미국의 경우, 다문화와 관련된 실무 ․ 교육 ․ 연구 분야에서 문화적 역량을 높이기 위한 정책과 문화 역량 요구도 및 문화와 관련된 연구들이 다수 진행되어 왔다[11-13]. 간호학계에서도 문화 간호에 대한 중요성이 인식되면서 Jeffreys 는 간호 학 생과 간호사들의 문화적 역량을 높이기 위한 범문화 간호의 문 화 역량 자신감 모델(Cultural Competence and Confidence) 을 제안하였다. 이는 Bandura 의 Self-Efficacy 이론을 적 용한 모델로, 세 가지 영역인 인지, 실무, 정서적 영역으로 구성 되어 있다. 범문화 효능감은 문화적 역량을 향상 시키는 중요 한 매개 요인으로 과거 다문화 경험과 수행, 교육 과정을 통해 문화 자신감을 획득하고 실무자들의 범문화 효능감을 높여, 문화적 역량을 효과적으로 증가 시킬 수 있는 요인으로 보았다 . Shin 의 연구에서 범문화 효능감이 문화적 역량에 미 치는 효과를 탐구한 연구가 수행되었지만, 여전히 그 효과를 검증하는 연구는 부족한 실정이다. 따라서 초등학교 보건교사 의 범문화 효능감이 문화적 역량과의 관계를 파악하는 것은 중 요한 의미를 가진다.
Interview questions were: What factors cause students to drop out of high school? What are the most important in-schoolfactors that cause students to drop out of school? What are the individual and social factors that cause students to drop out of school? Which of the factors listed above had the most impact on the dropout rate, respectively? After summarizing and analyzing the themes of the interviews, a questionnaire was designed to identify the factorsaffecting secondary school girls' education. This questionnaire consisted of two parts: personal information and the second part consisting of: 1) personal factors (unwillingness to study, lack of confidence). Self-care, malnutrition, organ or disease disorders, anxiety and anxiety), 2- Economic factors (service charge, tuition, homework expenses, lack of fixed family allowance, father unemployment, lack of supportive institutions) 3- Educational Factors (Lack of Separate Middle School in Your Village - Lack of Educational Facilities - Lack of School Service - Boy Harassment - Complex Classroom Teacher inappropriate behavior with students - Promoting literacy skills - Promoting school dropout patterns - Fighting with teachers - School punishment - Students discouragement - Poor schooling - Lack of interest in reading - Frequent school absences 4- Family factors (Parental illness - Divorce - Parental care - Parenting issues - Parenting - Failure to interact with children at home - Parental illiteracy or one of them - Need help and work with children - Priority in work - Parenting age and 5 - Specific cultural beliefs (belief in early marriage - Preference for the role of housewife - Being a teacher (D) promoting the Turkish model Thsyly- avoid sending children to nearby villages). To determine face and content validity, a questionnaire was provided to 10 university professors for approval. Cronbach's alpha coefficient was 0.8 to determine reliability.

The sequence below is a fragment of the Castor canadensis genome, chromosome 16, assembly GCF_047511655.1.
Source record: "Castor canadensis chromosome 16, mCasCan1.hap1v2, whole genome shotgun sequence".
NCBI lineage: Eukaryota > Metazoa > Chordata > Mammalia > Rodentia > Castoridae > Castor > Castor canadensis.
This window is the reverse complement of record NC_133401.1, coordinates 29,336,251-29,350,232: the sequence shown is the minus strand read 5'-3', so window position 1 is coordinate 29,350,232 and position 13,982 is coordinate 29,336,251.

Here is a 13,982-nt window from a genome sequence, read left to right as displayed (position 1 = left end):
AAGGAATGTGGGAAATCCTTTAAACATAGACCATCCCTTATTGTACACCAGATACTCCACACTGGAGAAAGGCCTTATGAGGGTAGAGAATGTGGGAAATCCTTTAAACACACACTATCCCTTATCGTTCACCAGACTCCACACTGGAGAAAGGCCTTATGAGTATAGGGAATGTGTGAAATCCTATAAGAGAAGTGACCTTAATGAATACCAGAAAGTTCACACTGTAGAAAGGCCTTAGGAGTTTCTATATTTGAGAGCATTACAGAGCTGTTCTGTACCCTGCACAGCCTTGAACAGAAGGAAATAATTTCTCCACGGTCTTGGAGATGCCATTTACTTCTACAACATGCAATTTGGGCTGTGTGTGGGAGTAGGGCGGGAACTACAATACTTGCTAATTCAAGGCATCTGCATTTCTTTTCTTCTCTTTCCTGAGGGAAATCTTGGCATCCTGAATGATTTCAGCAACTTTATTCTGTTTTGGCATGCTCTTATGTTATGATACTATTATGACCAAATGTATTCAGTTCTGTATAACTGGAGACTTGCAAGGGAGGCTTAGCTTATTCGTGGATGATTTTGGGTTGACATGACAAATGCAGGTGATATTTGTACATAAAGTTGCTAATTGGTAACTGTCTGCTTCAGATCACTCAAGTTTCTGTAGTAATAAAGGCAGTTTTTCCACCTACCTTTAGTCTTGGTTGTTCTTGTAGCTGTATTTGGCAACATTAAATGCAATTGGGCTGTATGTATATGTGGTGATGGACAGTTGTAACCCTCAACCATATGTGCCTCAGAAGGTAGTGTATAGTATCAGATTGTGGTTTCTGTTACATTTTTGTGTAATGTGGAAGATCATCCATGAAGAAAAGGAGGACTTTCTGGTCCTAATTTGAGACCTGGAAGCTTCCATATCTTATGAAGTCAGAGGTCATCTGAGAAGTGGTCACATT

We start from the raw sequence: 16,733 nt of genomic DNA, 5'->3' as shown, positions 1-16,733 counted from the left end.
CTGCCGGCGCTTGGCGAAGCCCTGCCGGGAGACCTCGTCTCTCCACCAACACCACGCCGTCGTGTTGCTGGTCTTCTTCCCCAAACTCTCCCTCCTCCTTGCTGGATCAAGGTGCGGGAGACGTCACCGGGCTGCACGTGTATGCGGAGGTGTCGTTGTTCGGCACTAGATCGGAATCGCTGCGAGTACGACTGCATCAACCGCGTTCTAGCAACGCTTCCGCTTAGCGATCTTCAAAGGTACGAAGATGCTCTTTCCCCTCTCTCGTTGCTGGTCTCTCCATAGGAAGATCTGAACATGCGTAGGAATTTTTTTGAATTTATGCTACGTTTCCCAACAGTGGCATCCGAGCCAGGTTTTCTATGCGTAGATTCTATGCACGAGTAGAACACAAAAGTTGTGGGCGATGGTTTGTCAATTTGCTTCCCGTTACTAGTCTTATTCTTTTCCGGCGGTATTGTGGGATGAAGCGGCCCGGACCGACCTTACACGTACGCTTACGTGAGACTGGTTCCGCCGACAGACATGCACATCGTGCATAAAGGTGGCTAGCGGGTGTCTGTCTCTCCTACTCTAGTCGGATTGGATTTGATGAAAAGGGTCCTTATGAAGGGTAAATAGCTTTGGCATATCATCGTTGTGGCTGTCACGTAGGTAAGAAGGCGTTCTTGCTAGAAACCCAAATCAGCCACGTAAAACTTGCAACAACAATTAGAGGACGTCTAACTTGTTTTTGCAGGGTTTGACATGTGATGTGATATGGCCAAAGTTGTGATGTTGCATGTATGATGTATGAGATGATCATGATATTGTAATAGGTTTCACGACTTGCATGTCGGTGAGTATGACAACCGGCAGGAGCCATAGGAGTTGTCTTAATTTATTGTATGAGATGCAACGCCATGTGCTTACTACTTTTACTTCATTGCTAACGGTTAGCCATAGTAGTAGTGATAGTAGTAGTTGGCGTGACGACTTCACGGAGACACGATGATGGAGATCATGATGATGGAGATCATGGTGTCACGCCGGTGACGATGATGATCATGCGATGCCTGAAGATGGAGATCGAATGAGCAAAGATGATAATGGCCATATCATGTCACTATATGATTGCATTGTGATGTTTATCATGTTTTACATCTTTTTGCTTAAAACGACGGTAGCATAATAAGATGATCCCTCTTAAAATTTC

According to India’s 2009 Right to Education (RTE) Act, education is a fundamental right of children between the ages of 6 and 14, and no child can be held back, expelled, or required to pass a board examination until completion of elementary education. This has contributed to primary school enrolment rates, in part, of over 95 percent. But only few students actually understand basic reading and math. According to 2012 ASER survey, in grade 5, only 47% of students could read a grade 2 -level text proficiently, while about 25% were able to solve questions involving division, a grade 4 level competency. Also, 76% of grade 8 stu dents read at the grade 2 levels, thus showing how this learning gap in the initial years of education tends to build over time.
Based on the results of this study, several factors have significant effects on the intention of nurses to leave a healthcare system ranging from justice, commitment, individual and organizational factors to cultural, economic, and social factors. Therefore, it seems essential that hospital manag- ers consider these factors in their planning and decision makings. Other stakeholders like health care providers, administrators and policy makers of countries can also use the results of the current study in their planning and policy-making. They should also attempt to lay grounds for desirable organizational, cultural and motivational condi- tions for nurses in hospitals so that by increasing their job satisfaction their work stress alleviates.